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Discussion Starter #1
Well, spent the late afternoon, about 3 hours, working on the car. Had the airbox and battery out, throttle body all nice and clean and ATF drained down below. Was about to remove the bolt which holds the oil jet kit in place when I realized I didn't have my 3/8" tubing funnel. I made it years ago while living in NY. Must not have brought it with me. Ended up spending close to an hour searching for a alternative. Had the 3/8" tubing, but no funnel small enough to fit. Finally it dawned on me. Heatshrink wrap. Dug through a junk box, found the box of heatshrink tubing and went to work. Turned out better than my original contraption, which I must admit was quite ghetto.

Moral of the story, know how you plan on getting the ATF back into the tranny before you drain (and no the dipstick wasn't an option). There isn't much room to maneuver, even with the airbox out. FYI Lowe's sells these great plastic buckets with measurements on the sides. Took out 3 qts. exactly and I didn't spill a drop (made another contraption to keep the fluid off the frame). I changed the fluid 30,000 miles ago and it needed to be changed. Bolt was clean though (I've never seen any shavings on the bolt ever).

So all in all, I figure I saved myself about $550 today between the mounts I replaced, fluids replaced, air filter, cabin filter, and throttle body removal and cleaning. Oh, and one more thing. If you decide to remove the TB, don't forget the gasket. You know your gonna need it. Ain't gonna come off in one piece.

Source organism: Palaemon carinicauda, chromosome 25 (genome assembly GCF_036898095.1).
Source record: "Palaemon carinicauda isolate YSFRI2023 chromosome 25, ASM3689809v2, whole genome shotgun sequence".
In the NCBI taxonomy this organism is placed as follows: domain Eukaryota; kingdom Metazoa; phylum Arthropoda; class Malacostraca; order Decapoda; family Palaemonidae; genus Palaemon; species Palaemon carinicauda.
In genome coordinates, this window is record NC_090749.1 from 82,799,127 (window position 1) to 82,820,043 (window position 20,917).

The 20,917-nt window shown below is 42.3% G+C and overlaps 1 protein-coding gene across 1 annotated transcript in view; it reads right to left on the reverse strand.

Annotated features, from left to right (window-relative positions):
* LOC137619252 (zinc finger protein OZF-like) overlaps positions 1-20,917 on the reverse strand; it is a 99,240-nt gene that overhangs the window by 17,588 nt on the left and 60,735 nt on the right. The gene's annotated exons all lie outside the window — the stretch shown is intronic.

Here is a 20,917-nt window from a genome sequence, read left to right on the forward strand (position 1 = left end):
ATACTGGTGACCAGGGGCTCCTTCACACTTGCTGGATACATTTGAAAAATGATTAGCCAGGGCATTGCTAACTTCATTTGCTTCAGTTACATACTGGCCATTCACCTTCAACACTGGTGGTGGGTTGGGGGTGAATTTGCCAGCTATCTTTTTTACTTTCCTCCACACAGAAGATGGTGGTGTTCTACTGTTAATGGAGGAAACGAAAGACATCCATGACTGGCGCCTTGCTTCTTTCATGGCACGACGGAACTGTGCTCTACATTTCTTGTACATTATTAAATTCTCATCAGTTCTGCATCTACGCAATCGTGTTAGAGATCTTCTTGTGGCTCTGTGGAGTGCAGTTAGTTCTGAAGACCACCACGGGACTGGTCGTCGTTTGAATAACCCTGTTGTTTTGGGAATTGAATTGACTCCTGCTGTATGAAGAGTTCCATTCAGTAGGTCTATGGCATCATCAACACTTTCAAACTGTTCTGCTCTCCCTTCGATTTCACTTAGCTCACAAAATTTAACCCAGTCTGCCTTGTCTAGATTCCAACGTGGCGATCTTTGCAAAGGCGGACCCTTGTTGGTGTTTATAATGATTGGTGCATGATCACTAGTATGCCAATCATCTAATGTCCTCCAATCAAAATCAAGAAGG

I shudder to think of those poor '03 & '04 V6's running around waiting for 120k to change the fluid. Bet not many tranny's ever see 120k without a fluid change.

It goes without saying, I wouldn't have been able to do any of this without this community. Thank you.
 

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glad you got figured out...hate that feeling sometimes when you take out a tool and your out and about somewhere and that specific tool you need is not in the car

i'm like you and will improvise
 

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Discussion Starter #4
Won't use the dipstick because of the size of the hole. Like filling it through a pee-hole. I fill through the fill hole. Yes, I've got to remove the oil jet kit, which is a nuisance, (one 10mm or 12mm bolt, I believe, but I use a 3' extension with a swivel) but I like to check around down there anyway once in a while. I try to do it without unclipping anything from the fuse box which makes it even more of a challenge, which is why I loved my original "fill-funnel-tube" thing I made in NY. No worries, as I frankensteined another one together. Except this one has a smaller funnel so I need to pour slowly.